It is never our fault when our rental car gets damaged. Often it has to do with the indigenous population who, through sheer ignorance, lack of education and cultural isolation, do not speak our language. Plus, they are often driving on the wrong side of the road.
The shocking local terrain is also to blame. Inviting dotted lines on maps should really be closed to normal traffic, and the little plastic tapes attached to flimsy poles to discourage road use should be replaced with something more substantial.
Years back, driving a rental over the Beartooth Mountain Pass into Yellowstone Park the tearing and scraping noises coming from underneath the car as we rode through the potholes were most disheartening.
Then there was the afternoon on a short-cut down from the top of a beautiful mountain lookout in Corfu. The road was simply too narrow and the razor-sharp gorse bushes scratched and etched huge cuts into rental’s originally glittering paintwork. We passed the burned out shell of a car (a rental?) about half way down.
And I will only talk about the Hokkaido disaster with the utmost reluctance…
In Japan, they refuse to rent their rentals to foreigners. They are entirely right. However, a morning’s perseverance in Otaru got us a miniscule little car about the same size and with the same technical skills as a Japanese Toto Washlet toilet.
We squeezed ourselves in and with the engine making a high-pitched buzzing noise, drove a couple of hours to a tourist site where the earth’s crust was about half-an-inch thick. There were crooked buildings, broken roads, and bridges going nowhere. Fumaroles were going off left and right. Your shoes got hot and started melting. It was all very exhilarating.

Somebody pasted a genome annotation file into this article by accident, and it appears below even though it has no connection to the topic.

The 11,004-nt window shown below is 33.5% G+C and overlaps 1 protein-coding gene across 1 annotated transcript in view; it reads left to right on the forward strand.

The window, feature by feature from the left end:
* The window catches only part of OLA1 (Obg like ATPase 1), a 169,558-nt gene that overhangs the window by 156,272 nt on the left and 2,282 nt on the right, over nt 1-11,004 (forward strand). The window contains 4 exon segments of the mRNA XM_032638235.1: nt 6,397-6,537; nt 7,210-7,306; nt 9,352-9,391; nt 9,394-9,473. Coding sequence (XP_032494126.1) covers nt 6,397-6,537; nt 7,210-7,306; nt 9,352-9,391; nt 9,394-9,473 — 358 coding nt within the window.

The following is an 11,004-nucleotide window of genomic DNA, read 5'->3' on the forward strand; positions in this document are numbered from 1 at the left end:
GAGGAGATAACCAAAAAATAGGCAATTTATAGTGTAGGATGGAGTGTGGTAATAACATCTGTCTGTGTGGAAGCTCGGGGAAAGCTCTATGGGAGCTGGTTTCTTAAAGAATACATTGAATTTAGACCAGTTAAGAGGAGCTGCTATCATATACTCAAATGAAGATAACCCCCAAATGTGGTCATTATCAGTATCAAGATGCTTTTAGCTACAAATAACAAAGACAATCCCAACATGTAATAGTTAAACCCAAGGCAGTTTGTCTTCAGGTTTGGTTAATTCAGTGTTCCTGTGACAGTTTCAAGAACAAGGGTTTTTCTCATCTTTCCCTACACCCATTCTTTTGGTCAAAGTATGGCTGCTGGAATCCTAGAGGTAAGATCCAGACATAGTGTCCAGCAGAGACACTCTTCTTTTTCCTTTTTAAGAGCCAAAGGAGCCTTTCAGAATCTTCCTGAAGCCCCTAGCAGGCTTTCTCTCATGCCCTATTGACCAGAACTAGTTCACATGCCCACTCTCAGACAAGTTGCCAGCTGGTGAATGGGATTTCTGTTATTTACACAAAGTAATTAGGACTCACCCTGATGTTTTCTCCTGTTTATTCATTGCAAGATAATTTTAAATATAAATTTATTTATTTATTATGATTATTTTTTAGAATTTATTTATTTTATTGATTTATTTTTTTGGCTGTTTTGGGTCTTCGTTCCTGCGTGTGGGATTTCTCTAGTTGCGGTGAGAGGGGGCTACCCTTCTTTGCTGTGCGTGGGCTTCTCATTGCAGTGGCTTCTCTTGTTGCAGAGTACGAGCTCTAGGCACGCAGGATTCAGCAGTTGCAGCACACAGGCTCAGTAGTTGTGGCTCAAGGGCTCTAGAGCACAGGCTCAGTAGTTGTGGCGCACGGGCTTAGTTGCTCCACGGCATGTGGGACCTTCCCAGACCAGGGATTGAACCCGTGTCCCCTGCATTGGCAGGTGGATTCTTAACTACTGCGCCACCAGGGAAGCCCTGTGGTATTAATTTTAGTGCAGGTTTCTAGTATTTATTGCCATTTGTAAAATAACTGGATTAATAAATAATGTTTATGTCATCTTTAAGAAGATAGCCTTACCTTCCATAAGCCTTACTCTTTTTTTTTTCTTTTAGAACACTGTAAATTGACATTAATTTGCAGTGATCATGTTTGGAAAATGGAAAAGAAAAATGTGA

We were so excited that we almost missed the turn off, and, pulling a sharp left, touched the curb. The tire, which was about the size and strength of an aluminium disposable pie plate, exploded.
There was a saucer-sized spare wheel, but no jack. As I was making my way back across a field with a rock to place under the car a nice man slowed down and offered us his “Jakko”. Blood, sweat, tears, and a visit to Doctor Drive got us out of that particularly hot and sticky situation.
Recently, rental companies are getting both smart and lazy. Why waste a perfectly good tire as a spare? In our last rental in Rhodes a couple of weeks back, there was just a can of foam goop to squirt into your flat tire (which we did).
And Canada has taken things to an entirely ethereal level. While adjusting the rear-view mirror in a Chevy rental in September, a miniscule red button inadvertently got pushed. Five minutes later, a disembodied voice invited us to share our problem. I instinctively played dead, but my sister gamely piped up and informed the air inside the car that we were all just fine.
And so, we drove on.